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Member Since 17 Aug 2007
Offline Last Active Jan 12 2012 02:42 PM

Posts I've Made

In Topic: How do I/can I use SDL within the windows framework? (C++ Map Editor)

12 January 2012 - 09:51 AM

I don't have a direct answer to your question, but if you don't want to spend time designing tools (since that requires its own skillset) you could try using a general purpose map editor. For example: http://www.mapeditor.org/

In Topic: [SDL] cpu usage

09 January 2012 - 04:05 PM

My personal preference, if you really want to limit FPS, is to do so using vsync.

Well, be careful. Every monitor does not have the same refresh rate and some users may simply force v-synch to be turned off. You need to make sure your game logic isn't frame rate dependent if you want to rely on v-synch. Case in point: Super Meat Boy. Many levels in SMB become flat out broken if the game is not run at 60 Hz.

In Topic: Machine Learning with Multiplayer games

21 March 2011 - 12:09 PM

I'm prepared to be wrong, but I'm not yet convinced. Give me a scenario where a human decision can outplay a perfectly operated AI.

Your assumption is that the AI controls individual units perfectly (in some sense), but you must make more assumptions about the AI! Playing the game involves choosing which units / buildings to produce as well as when to produce them. Those decisions are critical, and therefore the AI's ability to do them is as well, so you need to make assumptions about the decision making ability of the AI. If it is nonexistent, that is if the AI does the exact same build order every game, then the AI will lose. The reason for that is that some units are designed to kill other units and there are a lot of situations that you simply can't micro against. There are many ways to hold units in place, and in a lot of cases the unit AI will control your units optimally (chasing and surrounding other units for example).

But, you just asked for any situation and then I can just say let the AI play Zerg in SC2. In the current state of the game Zerg is considered to be a very reactive race. They have very few offensive options early on, so they must play the role of the defender, but there is no universal defence strategy and in order to survive the player needs to rely on good decision making, which is why it is considered to be the hardest race to play. Their design differs a lot from the other two races in the game in that you build both workers and attacking units from the same source (larvae). That means that if you are tricked into making attacking units and the attack doesn't come, then you will be crushed by an attack a few minutes later because you had so many less workers (trust me, the difference will be greater than any micro can overcome, especially since early game Zerg units don't benefit much from micro). If you don't make enough attacking units then you can easily get crushed by an attack, and a human player will react to what you do! If you don't have a strong defence he will be prompted to attack.

The AI will need to have the ability to adapt, but then you're getting into something much less trivial than unit control, which is my point =)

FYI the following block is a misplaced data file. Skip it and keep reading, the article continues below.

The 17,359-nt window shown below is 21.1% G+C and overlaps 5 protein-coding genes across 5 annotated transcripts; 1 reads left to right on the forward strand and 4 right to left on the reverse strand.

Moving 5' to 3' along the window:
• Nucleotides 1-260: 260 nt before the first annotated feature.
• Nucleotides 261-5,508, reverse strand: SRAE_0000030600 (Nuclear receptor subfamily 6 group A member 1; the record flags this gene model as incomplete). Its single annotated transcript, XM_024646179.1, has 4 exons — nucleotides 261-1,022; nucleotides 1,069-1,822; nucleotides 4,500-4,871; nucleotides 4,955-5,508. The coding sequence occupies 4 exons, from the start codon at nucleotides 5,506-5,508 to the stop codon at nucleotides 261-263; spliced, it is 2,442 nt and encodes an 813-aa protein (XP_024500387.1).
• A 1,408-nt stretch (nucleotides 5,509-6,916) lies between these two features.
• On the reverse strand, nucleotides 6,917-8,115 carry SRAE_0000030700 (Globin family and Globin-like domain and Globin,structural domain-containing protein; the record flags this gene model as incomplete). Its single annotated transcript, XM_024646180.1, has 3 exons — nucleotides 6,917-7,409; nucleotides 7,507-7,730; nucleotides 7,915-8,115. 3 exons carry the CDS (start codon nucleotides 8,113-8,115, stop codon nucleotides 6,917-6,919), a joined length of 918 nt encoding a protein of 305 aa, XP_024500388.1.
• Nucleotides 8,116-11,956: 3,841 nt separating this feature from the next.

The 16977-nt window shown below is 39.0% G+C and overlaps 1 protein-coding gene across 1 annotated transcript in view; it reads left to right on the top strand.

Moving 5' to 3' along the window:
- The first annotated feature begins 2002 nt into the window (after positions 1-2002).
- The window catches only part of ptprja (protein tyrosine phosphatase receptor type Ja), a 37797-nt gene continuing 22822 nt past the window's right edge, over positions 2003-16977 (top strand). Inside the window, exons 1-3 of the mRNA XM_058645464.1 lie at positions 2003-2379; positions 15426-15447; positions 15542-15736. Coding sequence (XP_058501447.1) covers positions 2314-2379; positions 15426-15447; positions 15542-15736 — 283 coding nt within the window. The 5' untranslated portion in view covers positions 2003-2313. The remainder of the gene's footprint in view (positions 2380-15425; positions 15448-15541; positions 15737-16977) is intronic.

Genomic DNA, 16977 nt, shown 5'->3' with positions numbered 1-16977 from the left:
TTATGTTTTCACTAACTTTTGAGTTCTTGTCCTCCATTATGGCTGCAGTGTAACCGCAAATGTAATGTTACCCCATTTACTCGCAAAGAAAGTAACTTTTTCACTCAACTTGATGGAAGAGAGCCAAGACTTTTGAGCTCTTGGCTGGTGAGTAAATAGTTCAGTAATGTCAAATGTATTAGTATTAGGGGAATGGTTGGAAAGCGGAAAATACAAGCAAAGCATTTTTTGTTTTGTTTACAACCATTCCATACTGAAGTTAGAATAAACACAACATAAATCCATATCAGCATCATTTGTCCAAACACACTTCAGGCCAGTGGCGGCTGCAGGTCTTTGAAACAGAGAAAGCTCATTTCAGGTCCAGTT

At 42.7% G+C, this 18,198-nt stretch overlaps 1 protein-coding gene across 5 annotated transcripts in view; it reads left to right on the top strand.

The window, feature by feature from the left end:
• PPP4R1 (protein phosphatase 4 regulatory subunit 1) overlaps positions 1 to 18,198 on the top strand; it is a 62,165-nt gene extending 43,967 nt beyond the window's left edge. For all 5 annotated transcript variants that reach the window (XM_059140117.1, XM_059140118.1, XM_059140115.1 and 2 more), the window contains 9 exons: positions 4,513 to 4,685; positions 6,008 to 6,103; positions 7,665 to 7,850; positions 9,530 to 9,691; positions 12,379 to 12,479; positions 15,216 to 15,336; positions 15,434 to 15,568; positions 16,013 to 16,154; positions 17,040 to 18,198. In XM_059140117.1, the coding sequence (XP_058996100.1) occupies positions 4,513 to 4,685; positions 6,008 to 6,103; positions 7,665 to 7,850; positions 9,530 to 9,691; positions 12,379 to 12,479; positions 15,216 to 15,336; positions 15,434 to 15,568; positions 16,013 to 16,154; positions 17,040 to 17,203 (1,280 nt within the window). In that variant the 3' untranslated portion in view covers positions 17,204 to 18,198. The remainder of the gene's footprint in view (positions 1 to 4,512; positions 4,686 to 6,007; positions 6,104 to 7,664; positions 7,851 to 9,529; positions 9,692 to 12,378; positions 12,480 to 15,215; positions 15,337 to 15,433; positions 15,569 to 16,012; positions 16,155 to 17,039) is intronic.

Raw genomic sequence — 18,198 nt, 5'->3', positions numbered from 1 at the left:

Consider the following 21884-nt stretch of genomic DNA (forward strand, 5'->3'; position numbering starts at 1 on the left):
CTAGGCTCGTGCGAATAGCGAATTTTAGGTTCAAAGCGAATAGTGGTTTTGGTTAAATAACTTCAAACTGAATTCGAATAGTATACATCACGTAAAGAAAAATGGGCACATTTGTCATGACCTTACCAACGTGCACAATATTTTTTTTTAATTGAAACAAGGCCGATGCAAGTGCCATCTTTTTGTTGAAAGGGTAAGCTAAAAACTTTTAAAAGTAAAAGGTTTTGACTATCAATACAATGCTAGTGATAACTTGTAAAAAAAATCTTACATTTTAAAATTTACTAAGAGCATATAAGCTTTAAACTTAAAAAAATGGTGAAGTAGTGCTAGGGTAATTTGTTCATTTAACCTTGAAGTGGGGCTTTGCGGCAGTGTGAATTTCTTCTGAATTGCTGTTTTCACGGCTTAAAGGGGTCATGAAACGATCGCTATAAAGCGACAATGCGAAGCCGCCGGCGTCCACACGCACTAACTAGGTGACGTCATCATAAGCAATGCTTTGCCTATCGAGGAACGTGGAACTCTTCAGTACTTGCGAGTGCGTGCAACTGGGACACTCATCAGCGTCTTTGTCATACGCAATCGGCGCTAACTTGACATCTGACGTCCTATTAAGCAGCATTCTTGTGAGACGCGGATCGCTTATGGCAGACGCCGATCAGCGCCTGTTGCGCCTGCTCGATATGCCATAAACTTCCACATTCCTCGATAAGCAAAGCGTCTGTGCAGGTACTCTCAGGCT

In Topic: Machine Learning with Multiplayer games

16 March 2011 - 06:21 PM

To elaborate on the above, machine learning systems are good at finding local optima of a solution space, but not necessarily optima of the interesting solutions.

In other words, a learning system will quickly figure out how to mop the floor with you, and then just do that. Over and over. A machine will always have better reactions, better micro-management, better timing; even with the exact same resources and units in a strategy game (say, Starcraft II) the AI can always win, because it does not have human limitations and fallibilities.

So the AI will learn how to kill you, and then never do anything else. If it's designed to win - if that is the fitness criteria for how it is taught - then it will win, period. It won't play an interesting, creative game; it'll find that local optimum and just hammer on it until you give up in disgust.

You mention StarCraft and in the case of that game I think you're wrong. RTSes are limited information games, just like poker; you have to make a lot of decisions very quickly based on little information. Mindgames are extremely important on a high level where the players can no longer distinguish themselves with better mechanics. If you made an AI that could execute a strategy perfectly, then at least in SC:BW that wouldn't be enough to beat a pro player, because unit control only matters when the players are otherwise equal. If you let a human do the decision making and an AI the actual playing, then that pair would win, but a human could outplay an AI simply with decision making.

Here's an article on some AI research in SC:BW:

In Topic: creating a 2d scrolling shooter

29 June 2010 - 09:46 AM

I just finished one too and the way I did it was that I had a set of waves and once a given wave was killed or went offscreen the next one would spawn, so it wasn't tied to how far you'd scrolled.